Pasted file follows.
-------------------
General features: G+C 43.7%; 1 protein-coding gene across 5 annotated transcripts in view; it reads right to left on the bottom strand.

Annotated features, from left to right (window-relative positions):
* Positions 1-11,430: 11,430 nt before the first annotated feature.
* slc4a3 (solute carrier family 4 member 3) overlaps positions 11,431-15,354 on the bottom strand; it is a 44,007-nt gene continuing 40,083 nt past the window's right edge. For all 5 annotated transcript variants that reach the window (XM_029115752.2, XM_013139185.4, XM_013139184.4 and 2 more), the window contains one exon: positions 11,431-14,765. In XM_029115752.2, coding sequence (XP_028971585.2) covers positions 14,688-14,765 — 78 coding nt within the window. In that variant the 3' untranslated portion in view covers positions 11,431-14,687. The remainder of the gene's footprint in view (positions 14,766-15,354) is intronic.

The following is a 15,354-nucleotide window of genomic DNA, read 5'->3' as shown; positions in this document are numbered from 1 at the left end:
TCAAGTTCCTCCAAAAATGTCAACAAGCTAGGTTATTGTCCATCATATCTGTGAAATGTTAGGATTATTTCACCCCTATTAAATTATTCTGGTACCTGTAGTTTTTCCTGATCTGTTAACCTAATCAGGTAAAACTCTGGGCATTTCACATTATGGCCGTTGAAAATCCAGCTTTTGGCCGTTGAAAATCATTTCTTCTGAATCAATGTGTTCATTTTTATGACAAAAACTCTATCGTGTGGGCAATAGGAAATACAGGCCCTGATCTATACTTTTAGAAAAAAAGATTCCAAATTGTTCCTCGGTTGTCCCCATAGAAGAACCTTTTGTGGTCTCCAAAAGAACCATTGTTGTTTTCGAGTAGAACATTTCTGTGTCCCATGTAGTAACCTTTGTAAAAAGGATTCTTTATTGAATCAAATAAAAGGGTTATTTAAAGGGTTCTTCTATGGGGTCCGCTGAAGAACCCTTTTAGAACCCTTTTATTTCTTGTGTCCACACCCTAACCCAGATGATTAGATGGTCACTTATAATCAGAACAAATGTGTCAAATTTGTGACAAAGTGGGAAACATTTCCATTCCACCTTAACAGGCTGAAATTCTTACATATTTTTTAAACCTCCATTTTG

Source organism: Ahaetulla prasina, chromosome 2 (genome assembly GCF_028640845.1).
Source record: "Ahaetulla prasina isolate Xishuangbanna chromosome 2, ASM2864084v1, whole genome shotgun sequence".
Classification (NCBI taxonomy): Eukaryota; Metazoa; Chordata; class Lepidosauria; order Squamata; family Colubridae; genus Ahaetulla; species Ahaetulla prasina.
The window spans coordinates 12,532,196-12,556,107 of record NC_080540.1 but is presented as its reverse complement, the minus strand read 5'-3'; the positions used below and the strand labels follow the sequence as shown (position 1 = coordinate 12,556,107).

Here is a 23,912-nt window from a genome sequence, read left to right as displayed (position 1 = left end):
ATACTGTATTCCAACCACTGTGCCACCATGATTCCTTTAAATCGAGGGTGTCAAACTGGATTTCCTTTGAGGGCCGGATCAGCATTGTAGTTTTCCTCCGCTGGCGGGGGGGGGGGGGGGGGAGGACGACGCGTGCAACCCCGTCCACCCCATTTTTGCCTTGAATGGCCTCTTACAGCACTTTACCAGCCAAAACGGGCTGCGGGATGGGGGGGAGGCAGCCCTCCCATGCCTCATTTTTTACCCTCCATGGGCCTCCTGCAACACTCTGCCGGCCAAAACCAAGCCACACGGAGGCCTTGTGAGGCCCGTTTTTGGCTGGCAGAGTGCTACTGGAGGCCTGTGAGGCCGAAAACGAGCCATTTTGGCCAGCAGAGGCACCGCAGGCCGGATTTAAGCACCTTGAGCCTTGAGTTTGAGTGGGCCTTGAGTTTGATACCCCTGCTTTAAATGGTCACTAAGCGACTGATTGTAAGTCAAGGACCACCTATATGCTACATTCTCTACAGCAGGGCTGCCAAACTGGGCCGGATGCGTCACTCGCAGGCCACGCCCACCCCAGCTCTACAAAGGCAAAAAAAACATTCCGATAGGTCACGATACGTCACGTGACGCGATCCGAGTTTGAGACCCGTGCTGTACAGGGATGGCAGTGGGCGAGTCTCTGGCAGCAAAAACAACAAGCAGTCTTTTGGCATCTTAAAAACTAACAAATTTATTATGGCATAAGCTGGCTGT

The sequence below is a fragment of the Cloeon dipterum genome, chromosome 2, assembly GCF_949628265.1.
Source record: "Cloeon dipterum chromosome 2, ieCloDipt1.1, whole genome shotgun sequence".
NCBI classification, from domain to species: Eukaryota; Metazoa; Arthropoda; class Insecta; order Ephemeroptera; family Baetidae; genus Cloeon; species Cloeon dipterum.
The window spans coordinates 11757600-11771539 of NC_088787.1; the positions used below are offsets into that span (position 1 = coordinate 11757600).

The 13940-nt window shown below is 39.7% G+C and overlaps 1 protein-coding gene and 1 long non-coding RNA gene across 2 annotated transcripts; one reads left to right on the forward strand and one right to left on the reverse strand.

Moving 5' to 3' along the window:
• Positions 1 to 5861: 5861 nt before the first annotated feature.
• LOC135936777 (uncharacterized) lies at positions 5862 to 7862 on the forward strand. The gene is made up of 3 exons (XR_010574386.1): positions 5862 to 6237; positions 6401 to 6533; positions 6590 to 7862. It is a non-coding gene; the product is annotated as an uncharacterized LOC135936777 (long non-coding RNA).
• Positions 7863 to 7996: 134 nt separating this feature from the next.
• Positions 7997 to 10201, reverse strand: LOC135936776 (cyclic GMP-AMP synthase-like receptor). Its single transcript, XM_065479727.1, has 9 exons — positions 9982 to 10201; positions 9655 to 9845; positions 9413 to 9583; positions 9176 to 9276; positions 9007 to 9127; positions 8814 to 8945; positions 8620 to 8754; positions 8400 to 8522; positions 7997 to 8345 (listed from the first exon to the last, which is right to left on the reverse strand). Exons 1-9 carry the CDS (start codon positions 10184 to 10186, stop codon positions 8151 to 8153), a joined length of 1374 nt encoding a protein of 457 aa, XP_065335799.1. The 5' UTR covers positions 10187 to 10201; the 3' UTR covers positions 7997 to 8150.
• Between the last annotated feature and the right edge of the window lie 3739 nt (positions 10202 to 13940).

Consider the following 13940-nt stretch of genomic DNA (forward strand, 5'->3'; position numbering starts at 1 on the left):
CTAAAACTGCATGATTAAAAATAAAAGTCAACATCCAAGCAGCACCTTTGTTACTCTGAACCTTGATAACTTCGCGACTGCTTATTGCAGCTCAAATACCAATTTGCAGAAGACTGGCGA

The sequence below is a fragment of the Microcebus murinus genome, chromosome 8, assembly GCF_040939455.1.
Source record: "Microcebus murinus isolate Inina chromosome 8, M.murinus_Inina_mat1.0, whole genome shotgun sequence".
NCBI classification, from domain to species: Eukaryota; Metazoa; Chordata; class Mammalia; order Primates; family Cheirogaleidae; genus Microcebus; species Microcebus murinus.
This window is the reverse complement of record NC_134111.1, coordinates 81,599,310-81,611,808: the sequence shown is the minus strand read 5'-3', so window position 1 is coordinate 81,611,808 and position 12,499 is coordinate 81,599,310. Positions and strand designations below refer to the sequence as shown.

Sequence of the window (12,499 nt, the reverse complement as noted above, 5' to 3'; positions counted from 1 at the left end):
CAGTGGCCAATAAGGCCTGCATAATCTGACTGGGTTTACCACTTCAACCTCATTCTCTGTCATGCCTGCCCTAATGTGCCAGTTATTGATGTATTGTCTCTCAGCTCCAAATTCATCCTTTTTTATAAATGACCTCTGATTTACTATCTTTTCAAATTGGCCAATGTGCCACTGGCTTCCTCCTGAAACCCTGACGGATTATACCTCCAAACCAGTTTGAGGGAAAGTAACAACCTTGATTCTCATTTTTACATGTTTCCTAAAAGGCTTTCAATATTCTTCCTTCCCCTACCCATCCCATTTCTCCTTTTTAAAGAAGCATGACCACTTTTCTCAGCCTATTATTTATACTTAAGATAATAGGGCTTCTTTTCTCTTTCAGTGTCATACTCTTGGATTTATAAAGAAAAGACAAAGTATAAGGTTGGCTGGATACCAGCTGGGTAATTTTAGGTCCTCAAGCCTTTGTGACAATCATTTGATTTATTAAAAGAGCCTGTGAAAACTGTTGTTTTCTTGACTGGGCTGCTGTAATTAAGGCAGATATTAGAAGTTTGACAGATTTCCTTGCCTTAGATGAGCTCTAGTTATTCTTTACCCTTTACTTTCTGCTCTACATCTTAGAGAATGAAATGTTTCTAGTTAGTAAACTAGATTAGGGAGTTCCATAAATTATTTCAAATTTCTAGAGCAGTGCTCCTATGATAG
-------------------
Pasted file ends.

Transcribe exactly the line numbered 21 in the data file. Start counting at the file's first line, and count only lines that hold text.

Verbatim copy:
• Positions 7863 to 7996: 134 nt separating this feature from the next.